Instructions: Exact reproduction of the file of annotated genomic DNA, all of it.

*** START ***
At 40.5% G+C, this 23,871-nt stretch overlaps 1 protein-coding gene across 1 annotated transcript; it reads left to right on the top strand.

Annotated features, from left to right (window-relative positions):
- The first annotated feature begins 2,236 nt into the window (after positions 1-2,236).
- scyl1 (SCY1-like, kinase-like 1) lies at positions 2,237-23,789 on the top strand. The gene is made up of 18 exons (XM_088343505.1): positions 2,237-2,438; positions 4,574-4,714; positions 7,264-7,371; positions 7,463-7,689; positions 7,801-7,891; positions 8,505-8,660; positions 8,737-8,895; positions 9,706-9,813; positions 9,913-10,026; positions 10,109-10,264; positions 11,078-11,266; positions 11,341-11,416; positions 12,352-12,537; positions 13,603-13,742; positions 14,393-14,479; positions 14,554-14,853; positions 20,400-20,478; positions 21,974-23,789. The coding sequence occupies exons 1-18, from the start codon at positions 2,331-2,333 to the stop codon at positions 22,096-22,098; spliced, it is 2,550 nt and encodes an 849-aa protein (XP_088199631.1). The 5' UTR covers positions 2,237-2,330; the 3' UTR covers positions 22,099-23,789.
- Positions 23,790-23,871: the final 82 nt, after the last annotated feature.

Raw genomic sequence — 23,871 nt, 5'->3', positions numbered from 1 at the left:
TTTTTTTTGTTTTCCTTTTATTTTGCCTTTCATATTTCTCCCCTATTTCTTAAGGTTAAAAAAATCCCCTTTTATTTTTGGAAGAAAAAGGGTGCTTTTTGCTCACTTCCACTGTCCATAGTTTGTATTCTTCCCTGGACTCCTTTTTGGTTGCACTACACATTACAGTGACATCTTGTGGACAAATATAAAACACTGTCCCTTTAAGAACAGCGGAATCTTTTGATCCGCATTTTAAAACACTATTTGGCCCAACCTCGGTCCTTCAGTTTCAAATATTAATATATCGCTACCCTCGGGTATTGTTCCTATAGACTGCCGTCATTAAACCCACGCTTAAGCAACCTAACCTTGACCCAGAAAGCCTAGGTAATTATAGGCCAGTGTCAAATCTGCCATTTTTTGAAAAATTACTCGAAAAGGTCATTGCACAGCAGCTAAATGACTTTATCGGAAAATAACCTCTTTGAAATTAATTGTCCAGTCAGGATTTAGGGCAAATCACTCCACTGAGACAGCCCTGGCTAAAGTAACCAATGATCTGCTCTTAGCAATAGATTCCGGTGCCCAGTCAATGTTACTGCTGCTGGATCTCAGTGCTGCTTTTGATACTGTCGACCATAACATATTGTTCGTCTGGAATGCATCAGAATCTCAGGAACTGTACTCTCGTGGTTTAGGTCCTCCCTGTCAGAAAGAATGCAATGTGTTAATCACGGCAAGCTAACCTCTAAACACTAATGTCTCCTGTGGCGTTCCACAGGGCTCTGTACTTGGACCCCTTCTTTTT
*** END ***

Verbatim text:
At 40.5% G+C, this 23,871-nt stretch overlaps 1 protein-coding gene across 1 annotated transcript; it reads left to right on the top strand.

Annotated features, from left to right (window-relative positions):
- The first annotated feature begins 2,236 nt into the window (after positions 1-2,236).
- scyl1 (SCY1-like, kinase-like 1) lies at positions 2,237-23,789 on the top strand. The gene is made up of 18 exons (XM_088343505.1): positions 2,237-2,438; positions 4,574-4,714; positions 7,264-7,371; positions 7,463-7,689; positions 7,801-7,891; positions 8,505-8,660; positions 8,737-8,895; positions 9,706-9,813; positions 9,913-10,026; positions 10,109-10,264; positions 11,078-11,266; positions 11,341-11,416; positions 12,352-12,537; positions 13,603-13,742; positions 14,393-14,479; positions 14,554-14,853; positions 20,400-20,478; positions 21,974-23,789. The coding sequence occupies exons 1-18, from the start codon at positions 2,331-2,333 to the stop codon at positions 22,096-22,098; spliced, it is 2,550 nt and encodes an 849-aa protein (XP_088199631.1). The 5' UTR covers positions 2,237-2,330; the 3' UTR covers positions 22,099-23,789.
- Positions 23,790-23,871: the final 82 nt, after the last annotated feature.

Raw genomic sequence — 23,871 nt, 5'->3', positions numbered from 1 at the left:
TTTTTTTTGTTTTCCTTTTATTTTGCCTTTCATATTTCTCCCCTATTTCTTAAGGTTAAAAAAATCCCCTTTTATTTTTGGAAGAAAAAGGGTGCTTTTTGCTCACTTCCACTGTCCATAGTTTGTATTCTTCCCTGGACTCCTTTTTGGTTGCACTACACATTACAGTGACATCTTGTGGACAAATATAAAACACTGTCCCTTTAAGAACAGCGGAATCTTTTGATCCGCATTTTAAAACACTATTTGGCCCAACCTCGGTCCTTCAGTTTCAAATATTAATATATCGCTACCCTCGGGTATTGTTCCTATAGACTGCCGTCATTAAACCCACGCTTAAGCAACCTAACCTTGACCCAGAAAGCCTAGGTAATTATAGGCCAGTGTCAAATCTGCCATTTTTTGAAAAATTACTCGAAAAGGTCATTGCACAGCAGCTAAATGACTTTATCGGAAAATAACCTCTTTGAAATTAATTGTCCAGTCAGGATTTAGGGCAAATCACTCCACTGAGACAGCCCTGGCTAAAGTAACCAATGATCTGCTCTTAGCAATAGATTCCGGTGCCCAGTCAATGTTACTGCTGCTGGATCTCAGTGCTGCTTTTGATACTGTCGACCATAACATATTGTTCGTCTGGAATGCATCAGAATCTCAGGAACTGTACTCTCGTGGTTTAGGTCCTCCCTGTCAGAAAGAATGCAATGTGTTAATCACGGCAAGCTAACCTCTAAACACTAATGTCTCCTGTGGCGTTCCACAGGGCTCTGTACTTGGACCCCTTCTTTTT